Cartoonist Garry Trudeau (Doonesbury) is running a series this week about for-profit colleges. Today’s cartoon touches on something critically important in legal projects, understanding the goal:
One of the brightest people I know never went to college. Another one dropped out after a year to found a little software company in Albuquerque. (You’ve probably heard of them. They’re not in Albuquerque anymore.) Others took years to finish their degree.
Obviously, to a lawyer, a college degree (or series of degrees) is important, because it’s necessary in most states to become a lawyer. (Although… the original Lincoln Lawyer, Abe himself, didn’t go to college. It’s also possible to read for the bar in a few states, including my own, though this route is rare.)
Lawyers and doctors aside, what’s the purpose of college? It’s to get an education — or more critically, to learn how to learn.
Very little of what people learn in college, at least at the undergrad level, is useful per se. It is the process of acquiring this knowledge that is really valuable, not the knowledge itself.As a hiring manager at Microsoft, I did hundreds of interviews, from technical folks to marketers to…. Not one of them learned anything in college1 (undergrad) that would transfer directly to their job at Microsoft. I can’t tell you how many college projects I looked at, head in hands, wondering a) why the applicant thought it would be valuable to submit it and b) why the HR staff forwarded this stuff to me with an expectation I would review it.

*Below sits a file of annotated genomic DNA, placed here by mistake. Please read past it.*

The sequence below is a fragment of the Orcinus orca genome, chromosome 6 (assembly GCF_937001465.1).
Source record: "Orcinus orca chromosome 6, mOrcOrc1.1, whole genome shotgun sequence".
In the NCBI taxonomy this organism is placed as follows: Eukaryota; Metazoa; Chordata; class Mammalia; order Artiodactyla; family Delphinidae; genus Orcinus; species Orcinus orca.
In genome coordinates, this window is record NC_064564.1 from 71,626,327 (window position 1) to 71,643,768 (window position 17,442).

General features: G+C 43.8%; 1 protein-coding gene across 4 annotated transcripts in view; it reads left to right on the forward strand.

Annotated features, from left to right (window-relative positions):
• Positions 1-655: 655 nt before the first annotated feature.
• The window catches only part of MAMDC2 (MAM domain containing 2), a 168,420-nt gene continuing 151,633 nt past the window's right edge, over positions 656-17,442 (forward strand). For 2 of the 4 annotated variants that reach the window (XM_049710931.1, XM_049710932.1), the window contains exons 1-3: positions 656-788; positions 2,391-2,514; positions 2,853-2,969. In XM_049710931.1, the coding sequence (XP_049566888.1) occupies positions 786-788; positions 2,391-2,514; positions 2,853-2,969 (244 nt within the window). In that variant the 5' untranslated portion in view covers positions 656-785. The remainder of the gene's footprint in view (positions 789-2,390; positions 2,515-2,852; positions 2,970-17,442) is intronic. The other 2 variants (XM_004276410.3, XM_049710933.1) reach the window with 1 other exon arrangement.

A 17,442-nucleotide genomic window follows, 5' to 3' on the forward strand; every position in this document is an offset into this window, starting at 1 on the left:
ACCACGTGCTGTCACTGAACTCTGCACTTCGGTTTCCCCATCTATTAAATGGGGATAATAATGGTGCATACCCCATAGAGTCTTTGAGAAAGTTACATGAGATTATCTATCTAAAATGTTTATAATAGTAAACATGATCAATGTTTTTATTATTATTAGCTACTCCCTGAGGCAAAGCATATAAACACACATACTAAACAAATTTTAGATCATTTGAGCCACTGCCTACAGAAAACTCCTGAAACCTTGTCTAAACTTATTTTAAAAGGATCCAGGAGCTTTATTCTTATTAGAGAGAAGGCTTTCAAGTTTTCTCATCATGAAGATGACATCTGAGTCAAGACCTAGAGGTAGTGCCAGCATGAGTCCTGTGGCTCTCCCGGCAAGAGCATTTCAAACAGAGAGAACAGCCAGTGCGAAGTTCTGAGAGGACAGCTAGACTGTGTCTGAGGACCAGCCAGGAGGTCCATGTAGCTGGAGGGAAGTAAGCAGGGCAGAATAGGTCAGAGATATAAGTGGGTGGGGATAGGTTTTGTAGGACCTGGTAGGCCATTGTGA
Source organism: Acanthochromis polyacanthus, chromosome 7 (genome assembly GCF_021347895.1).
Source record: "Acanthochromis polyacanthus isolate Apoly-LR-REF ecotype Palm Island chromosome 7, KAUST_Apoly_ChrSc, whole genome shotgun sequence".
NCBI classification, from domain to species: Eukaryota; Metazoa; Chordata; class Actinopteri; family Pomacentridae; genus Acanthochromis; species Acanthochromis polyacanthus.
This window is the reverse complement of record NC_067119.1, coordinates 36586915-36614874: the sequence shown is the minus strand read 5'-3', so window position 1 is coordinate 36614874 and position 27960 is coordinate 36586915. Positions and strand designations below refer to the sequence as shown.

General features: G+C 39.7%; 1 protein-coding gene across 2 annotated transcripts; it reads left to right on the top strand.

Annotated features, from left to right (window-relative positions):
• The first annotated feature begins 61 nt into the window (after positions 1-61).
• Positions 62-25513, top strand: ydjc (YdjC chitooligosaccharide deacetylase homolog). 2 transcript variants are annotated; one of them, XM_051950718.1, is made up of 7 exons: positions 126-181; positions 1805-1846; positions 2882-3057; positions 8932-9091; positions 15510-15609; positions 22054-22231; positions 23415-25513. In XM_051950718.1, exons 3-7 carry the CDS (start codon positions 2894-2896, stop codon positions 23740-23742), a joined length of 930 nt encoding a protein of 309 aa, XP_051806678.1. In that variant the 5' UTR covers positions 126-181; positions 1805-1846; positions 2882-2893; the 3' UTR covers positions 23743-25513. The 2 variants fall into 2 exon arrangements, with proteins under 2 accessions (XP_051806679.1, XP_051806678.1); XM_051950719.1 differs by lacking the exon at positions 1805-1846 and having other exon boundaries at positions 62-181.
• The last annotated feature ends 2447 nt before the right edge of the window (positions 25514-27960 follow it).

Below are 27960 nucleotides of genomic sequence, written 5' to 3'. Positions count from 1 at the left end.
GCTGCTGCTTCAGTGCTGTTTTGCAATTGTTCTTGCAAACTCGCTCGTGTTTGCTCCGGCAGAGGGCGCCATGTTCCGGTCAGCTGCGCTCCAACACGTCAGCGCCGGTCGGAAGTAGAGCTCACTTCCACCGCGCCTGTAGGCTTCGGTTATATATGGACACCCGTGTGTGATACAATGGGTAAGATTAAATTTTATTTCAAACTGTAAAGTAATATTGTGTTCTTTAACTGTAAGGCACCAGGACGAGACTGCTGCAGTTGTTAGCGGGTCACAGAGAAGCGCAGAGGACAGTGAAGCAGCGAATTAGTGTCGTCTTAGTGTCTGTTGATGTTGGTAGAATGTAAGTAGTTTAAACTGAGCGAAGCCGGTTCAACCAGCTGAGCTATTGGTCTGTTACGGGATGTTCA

Anyway, that’s why this week’s Doonesbury really strikes a chord with me. (My daughter is also applying to college in the coming school year.) Are we clear on the goal?
For-profit colleges, by and large (there might be exceptions) are clear on their goal, which is to make money.
But are regular (dare I say “real”) colleges equally clear? Their goal needs to be to imbue critical thinking skills in their students.
Too often, that goal gets lip service. Programming students learn to write B+ trees.2 PoliSci students learn the various causes of World War II. Literature students learn that Shakespeare was a master of the written word.3 None of that will be useful in the real world.4
I assume pretty much all of my readers have been to college. What did you learn there that proved most valuable to you?
Here’s the tie-in to Legal Project Management. To be successful on a project, you have to agree on the goal. And you have to recognize that not all of the players will have the same goal.
The Dean and President of Walden in the strip above don’t have the same goal as the students.5 That won’t make for a successful project.